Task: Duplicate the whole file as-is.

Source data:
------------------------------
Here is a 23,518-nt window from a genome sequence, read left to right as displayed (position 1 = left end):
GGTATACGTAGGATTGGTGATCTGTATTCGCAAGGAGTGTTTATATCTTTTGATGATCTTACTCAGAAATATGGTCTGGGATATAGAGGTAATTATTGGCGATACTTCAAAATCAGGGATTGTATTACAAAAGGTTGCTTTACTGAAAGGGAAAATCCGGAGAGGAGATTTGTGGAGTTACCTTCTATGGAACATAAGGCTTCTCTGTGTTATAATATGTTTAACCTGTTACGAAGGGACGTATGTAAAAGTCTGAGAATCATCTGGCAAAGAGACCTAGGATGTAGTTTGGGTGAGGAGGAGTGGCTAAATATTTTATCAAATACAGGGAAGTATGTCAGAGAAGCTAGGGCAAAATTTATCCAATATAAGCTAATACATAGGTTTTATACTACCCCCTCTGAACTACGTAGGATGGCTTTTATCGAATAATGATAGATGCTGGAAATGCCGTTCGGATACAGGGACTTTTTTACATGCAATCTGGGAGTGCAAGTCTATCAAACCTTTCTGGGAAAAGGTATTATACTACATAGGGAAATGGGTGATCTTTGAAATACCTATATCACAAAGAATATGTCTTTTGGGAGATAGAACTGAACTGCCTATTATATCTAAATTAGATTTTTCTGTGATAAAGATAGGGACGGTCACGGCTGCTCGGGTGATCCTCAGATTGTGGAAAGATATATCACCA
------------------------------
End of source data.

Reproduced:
Here is a 23,518-nt window from a genome sequence, read left to right as displayed (position 1 = left end):
GGTATACGTAGGATTGGTGATCTGTATTCGCAAGGAGTGTTTATATCTTTTGATGATCTTACTCAGAAATATGGTCTGGGATATAGAGGTAATTATTGGCGATACTTCAAAATCAGGGATTGTATTACAAAAGGTTGCTTTACTGAAAGGGAAAATCCGGAGAGGAGATTTGTGGAGTTACCTTCTATGGAACATAAGGCTTCTCTGTGTTATAATATGTTTAACCTGTTACGAAGGGACGTATGTAAAAGTCTGAGAATCATCTGGCAAAGAGACCTAGGATGTAGTTTGGGTGAGGAGGAGTGGCTAAATATTTTATCAAATACAGGGAAGTATGTCAGAGAAGCTAGGGCAAAATTTATCCAATATAAGCTAATACATAGGTTTTATACTACCCCCTCTGAACTACGTAGGATGGCTTTTATCGAATAATGATAGATGCTGGAAATGCCGTTCGGATACAGGGACTTTTTTACATGCAATCTGGGAGTGCAAGTCTATCAAACCTTTCTGGGAAAAGGTATTATACTACATAGGGAAATGGGTGATCTTTGAAATACCTATATCACAAAGAATATGTCTTTTGGGAGATAGAACTGAACTGCCTATTATATCTAAATTAGATTTTTCTGTGATAAAGATAGGGACGGTCACGGCTGCTCGGGTGATCCTCAGATTGTGGAAAGATATATCACCA